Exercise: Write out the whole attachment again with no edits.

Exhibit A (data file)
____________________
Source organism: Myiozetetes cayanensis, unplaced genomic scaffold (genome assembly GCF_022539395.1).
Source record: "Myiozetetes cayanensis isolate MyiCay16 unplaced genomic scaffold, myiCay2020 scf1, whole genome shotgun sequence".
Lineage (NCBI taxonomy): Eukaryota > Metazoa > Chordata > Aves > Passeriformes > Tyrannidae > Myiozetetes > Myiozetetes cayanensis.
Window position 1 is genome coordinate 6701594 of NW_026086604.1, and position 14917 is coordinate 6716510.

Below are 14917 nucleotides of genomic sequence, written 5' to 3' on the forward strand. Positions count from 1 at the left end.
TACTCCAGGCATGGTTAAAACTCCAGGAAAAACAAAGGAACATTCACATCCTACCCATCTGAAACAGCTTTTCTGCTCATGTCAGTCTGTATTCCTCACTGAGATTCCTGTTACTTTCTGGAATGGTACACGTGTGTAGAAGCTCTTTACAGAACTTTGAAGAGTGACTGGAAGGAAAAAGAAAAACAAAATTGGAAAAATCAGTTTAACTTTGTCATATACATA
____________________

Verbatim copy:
Source organism: Myiozetetes cayanensis, unplaced genomic scaffold (genome assembly GCF_022539395.1).
Source record: "Myiozetetes cayanensis isolate MyiCay16 unplaced genomic scaffold, myiCay2020 scf1, whole genome shotgun sequence".
Lineage (NCBI taxonomy): Eukaryota > Metazoa > Chordata > Aves > Passeriformes > Tyrannidae > Myiozetetes > Myiozetetes cayanensis.
Window position 1 is genome coordinate 6701594 of NW_026086604.1, and position 14917 is coordinate 6716510.

Below are 14917 nucleotides of genomic sequence, written 5' to 3' on the forward strand. Positions count from 1 at the left end.
TACTCCAGGCATGGTTAAAACTCCAGGAAAAACAAAGGAACATTCACATCCTACCCATCTGAAACAGCTTTTCTGCTCATGTCAGTCTGTATTCCTCACTGAGATTCCTGTTACTTTCTGGAATGGTACACGTGTGTAGAAGCTCTTTACAGAACTTTGAAGAGTGACTGGAAGGAAAAAGAAAAACAAAATTGGAAAAATCAGTTTAACTTTGTCATATACATA